Life Itself Sundance Roger Ebert

'Life Itself' draws cheers and tears at its Sunday night premiere

Roger Ebert knew that he wouldn’t live to see “Life Itself,” the documentary based on his 2011 memoir. In one of the most touching scenes of the riveting film by director Steve James (“Hoop Dreams”), Ebert learns that his cancer has metastasized to his spine. The doctors estimate he only has six to 16 months to live, although he doesn’t make it that long. Ebert died in April 2013 at 70.

“It is likely I will have passed when the film is ready,” Ebert calmly predicts on-camera.

At the Sunday premiere of “Life Itself,” James broke into tears as he introduced his film, which will air on CNN. The next two hours were a sobfest, as most of the audience cried — and often laughed, too. When the credits rolled, Ebert’s wife Chaz took the stage joined by Marlene Iglitzen, the wife of Ebert’s longtime movie sparring partner Gene Siskel.

Chaz talked about how people called her a saint for taking care of Roger as his health failed after a thyroid cancer diagnosis in 2002. “What they didn’t know is how much my heart grew from having been with him for all those years, for loving him, for taking care of him, for having him take care of me,” Chaz said. During the Q&A, an audience member asked what Ebert would have thought of “Life Itself.” Chaz knew that “he would say two thumbs up.”

The stirring documentary, which was shot during what would be the last five months of Ebert’s life, includes interviews with Ebert’s director friends Martin Scorsese, Werner Herzog and Errol Morris, as well as critics A.O. Scott and Richard Corliss. Here are five of the film’s most surprising moments.

1. Ebert never got to say good-bye to Gene Siskel. In the documentary, Marlene talks about how Gene hid his brain cancer diagnosis in 1998, out of fear that Disney would replace him on ABC’s “Siskel & Ebert.” Ebert had planned to visit Gene at the hospital, but he passed two days before the visit. Chaz said that Ebert was so heartbroken, he was determined to share the details of his own health after he got sick.

2. Ebert signed “a do not resuscitate.” In the final days of his life, he sent James emails like “i’m fading” and “i can’t.” He said his hands were so swollen, he wasn’t able to use a computer. He secretly signed a DNR at the hospital without telling Chaz, which she learned about on the day of his death. In the film, she described the moment of his passing as “a wind of peace” and “I knew it was time to accept it.”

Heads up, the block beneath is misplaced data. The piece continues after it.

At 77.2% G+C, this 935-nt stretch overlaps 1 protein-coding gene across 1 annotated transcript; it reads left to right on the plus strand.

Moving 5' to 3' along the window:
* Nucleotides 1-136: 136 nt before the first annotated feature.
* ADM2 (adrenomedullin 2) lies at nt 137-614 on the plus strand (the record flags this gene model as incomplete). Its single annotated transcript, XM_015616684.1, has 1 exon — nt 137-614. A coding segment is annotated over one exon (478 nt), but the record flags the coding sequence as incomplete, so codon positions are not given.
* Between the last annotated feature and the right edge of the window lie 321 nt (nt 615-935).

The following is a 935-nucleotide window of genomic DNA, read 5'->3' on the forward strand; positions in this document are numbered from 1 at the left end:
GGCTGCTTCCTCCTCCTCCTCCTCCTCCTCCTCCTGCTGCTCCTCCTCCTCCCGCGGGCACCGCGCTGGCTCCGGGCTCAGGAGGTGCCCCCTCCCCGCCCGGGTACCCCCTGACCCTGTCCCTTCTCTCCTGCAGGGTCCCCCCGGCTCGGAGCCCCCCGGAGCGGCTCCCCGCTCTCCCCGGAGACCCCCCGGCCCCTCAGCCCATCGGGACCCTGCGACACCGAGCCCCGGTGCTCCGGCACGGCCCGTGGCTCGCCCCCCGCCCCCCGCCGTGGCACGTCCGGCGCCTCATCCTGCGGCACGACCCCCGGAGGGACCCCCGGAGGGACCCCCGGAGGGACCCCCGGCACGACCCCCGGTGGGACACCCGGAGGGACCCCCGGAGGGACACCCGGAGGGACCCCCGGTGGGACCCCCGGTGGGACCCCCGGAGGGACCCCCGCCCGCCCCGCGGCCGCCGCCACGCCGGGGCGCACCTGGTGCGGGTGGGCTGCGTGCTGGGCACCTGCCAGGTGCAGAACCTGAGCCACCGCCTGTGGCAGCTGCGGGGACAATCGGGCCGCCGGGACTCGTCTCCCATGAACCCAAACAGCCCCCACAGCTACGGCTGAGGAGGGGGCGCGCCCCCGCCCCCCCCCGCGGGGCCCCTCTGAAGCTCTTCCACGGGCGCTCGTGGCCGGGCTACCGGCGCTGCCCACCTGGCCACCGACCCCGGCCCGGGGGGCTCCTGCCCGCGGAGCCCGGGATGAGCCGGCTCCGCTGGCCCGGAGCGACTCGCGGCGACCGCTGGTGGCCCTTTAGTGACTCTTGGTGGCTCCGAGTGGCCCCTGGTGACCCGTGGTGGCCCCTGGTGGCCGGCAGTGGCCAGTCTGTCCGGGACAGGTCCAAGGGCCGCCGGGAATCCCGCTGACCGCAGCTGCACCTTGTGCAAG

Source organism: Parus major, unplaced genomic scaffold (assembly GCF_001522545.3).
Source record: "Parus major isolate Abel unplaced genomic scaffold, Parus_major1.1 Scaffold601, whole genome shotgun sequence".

3. Ebert met Chaz at Alcoholics Anonymous. In his memoir, Ebert claims to have first talked to her at a Chicago restaurant, after an introduction by Ann Landers. In the film, Chaz says she met Roger at AA, a fact that she had never publicly revealed. And until he started dating her, Ebert had a wild bachelor streak–according to one pal, he used to court “gold diggers, opportunists and psychos.” Another buddy recalls that Roger introduced him to a prostitute he was seeing.

4. Laura Dern once gave Ebert a present that belonged to Marilyn Monroe. After Ebert presented Dern with a Sundance tribute, Dern sent him a heartfelt letter with a special memento. It was a puzzle that Lee Strasberg had given her, a gift from Alfred Hitchcock to Marilyn Monroe. Ebert later gave the puzzle to director Ramin Bahrani, with the instructions that one day, “You have to give it to someone else who deserves it.”

5. Ebert loved “The Great Gatsby.”It was his favorite book. He had his journalist friend Bill Nack recite the final lines back to him hundreds of times. Here it is, Roger: “So we beat on, boats against the current, borne back ceaselessly into the past.”

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